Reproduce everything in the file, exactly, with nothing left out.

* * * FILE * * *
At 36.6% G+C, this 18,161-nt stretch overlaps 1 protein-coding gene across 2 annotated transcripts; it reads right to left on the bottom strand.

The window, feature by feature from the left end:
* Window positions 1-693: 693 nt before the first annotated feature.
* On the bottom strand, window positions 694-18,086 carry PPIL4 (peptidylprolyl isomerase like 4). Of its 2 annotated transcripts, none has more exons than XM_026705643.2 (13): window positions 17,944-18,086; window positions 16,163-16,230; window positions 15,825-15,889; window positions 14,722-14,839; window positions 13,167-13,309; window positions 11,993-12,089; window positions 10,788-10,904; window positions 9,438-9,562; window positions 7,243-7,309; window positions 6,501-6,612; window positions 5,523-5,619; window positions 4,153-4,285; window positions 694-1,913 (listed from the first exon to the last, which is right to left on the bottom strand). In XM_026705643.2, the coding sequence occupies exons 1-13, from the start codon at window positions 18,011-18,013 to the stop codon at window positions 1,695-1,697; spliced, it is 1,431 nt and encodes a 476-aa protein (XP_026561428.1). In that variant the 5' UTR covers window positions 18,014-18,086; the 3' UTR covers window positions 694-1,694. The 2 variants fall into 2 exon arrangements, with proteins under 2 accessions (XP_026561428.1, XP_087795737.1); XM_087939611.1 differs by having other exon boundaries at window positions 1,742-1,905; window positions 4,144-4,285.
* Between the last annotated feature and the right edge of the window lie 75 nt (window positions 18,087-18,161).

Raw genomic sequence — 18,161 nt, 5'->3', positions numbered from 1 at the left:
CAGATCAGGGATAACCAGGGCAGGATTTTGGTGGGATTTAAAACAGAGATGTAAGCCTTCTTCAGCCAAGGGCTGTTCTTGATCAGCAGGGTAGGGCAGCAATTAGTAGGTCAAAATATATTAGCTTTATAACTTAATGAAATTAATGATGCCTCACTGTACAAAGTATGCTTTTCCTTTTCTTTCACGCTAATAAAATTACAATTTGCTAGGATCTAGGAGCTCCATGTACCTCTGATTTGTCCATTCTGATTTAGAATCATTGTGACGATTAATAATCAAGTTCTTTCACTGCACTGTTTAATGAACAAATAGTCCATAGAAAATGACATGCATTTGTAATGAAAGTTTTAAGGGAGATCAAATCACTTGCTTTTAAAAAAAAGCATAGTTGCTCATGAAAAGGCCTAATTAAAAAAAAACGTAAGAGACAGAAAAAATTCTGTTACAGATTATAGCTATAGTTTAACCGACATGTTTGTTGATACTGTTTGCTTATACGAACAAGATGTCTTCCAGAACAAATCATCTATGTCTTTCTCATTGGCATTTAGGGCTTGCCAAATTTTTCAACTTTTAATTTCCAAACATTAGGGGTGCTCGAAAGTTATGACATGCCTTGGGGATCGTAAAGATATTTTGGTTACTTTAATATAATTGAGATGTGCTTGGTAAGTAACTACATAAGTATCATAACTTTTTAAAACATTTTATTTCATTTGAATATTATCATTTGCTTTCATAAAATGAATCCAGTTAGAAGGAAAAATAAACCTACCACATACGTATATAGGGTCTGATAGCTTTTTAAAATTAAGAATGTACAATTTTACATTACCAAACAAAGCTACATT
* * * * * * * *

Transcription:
At 36.6% G+C, this 18,161-nt stretch overlaps 1 protein-coding gene across 2 annotated transcripts; it reads right to left on the bottom strand.

The window, feature by feature from the left end:
* Window positions 1-693: 693 nt before the first annotated feature.
* On the bottom strand, window positions 694-18,086 carry PPIL4 (peptidylprolyl isomerase like 4). Of its 2 annotated transcripts, none has more exons than XM_026705643.2 (13): window positions 17,944-18,086; window positions 16,163-16,230; window positions 15,825-15,889; window positions 14,722-14,839; window positions 13,167-13,309; window positions 11,993-12,089; window positions 10,788-10,904; window positions 9,438-9,562; window positions 7,243-7,309; window positions 6,501-6,612; window positions 5,523-5,619; window positions 4,153-4,285; window positions 694-1,913 (listed from the first exon to the last, which is right to left on the bottom strand). In XM_026705643.2, the coding sequence occupies exons 1-13, from the start codon at window positions 18,011-18,013 to the stop codon at window positions 1,695-1,697; spliced, it is 1,431 nt and encodes a 476-aa protein (XP_026561428.1). In that variant the 5' UTR covers window positions 18,014-18,086; the 3' UTR covers window positions 694-1,694. The 2 variants fall into 2 exon arrangements, with proteins under 2 accessions (XP_026561428.1, XP_087795737.1); XM_087939611.1 differs by having other exon boundaries at window positions 1,742-1,905; window positions 4,144-4,285.
* Between the last annotated feature and the right edge of the window lie 75 nt (window positions 18,087-18,161).

Raw genomic sequence — 18,161 nt, 5'->3', positions numbered from 1 at the left:
CAGATCAGGGATAACCAGGGCAGGATTTTGGTGGGATTTAAAACAGAGATGTAAGCCTTCTTCAGCCAAGGGCTGTTCTTGATCAGCAGGGTAGGGCAGCAATTAGTAGGTCAAAATATATTAGCTTTATAACTTAATGAAATTAATGATGCCTCACTGTACAAAGTATGCTTTTCCTTTTCTTTCACGCTAATAAAATTACAATTTGCTAGGATCTAGGAGCTCCATGTACCTCTGATTTGTCCATTCTGATTTAGAATCATTGTGACGATTAATAATCAAGTTCTTTCACTGCACTGTTTAATGAACAAATAGTCCATAGAAAATGACATGCATTTGTAATGAAAGTTTTAAGGGAGATCAAATCACTTGCTTTTAAAAAAAAGCATAGTTGCTCATGAAAAGGCCTAATTAAAAAAAAACGTAAGAGACAGAAAAAATTCTGTTACAGATTATAGCTATAGTTTAACCGACATGTTTGTTGATACTGTTTGCTTATACGAACAAGATGTCTTCCAGAACAAATCATCTATGTCTTTCTCATTGGCATTTAGGGCTTGCCAAATTTTTCAACTTTTAATTTCCAAACATTAGGGGTGCTCGAAAGTTATGACATGCCTTGGGGATCGTAAAGATATTTTGGTTACTTTAATATAATTGAGATGTGCTTGGTAAGTAACTACATAAGTATCATAACTTTTTAAAACATTTTATTTCATTTGAATATTATCATTTGCTTTCATAAAATGAATCCAGTTAGAAGGAAAAATAAACCTACCACATACGTATATAGGGTCTGATAGCTTTTTAAAATTAAGAATGTACAATTTTACATTACCAAACAAAGCTACATT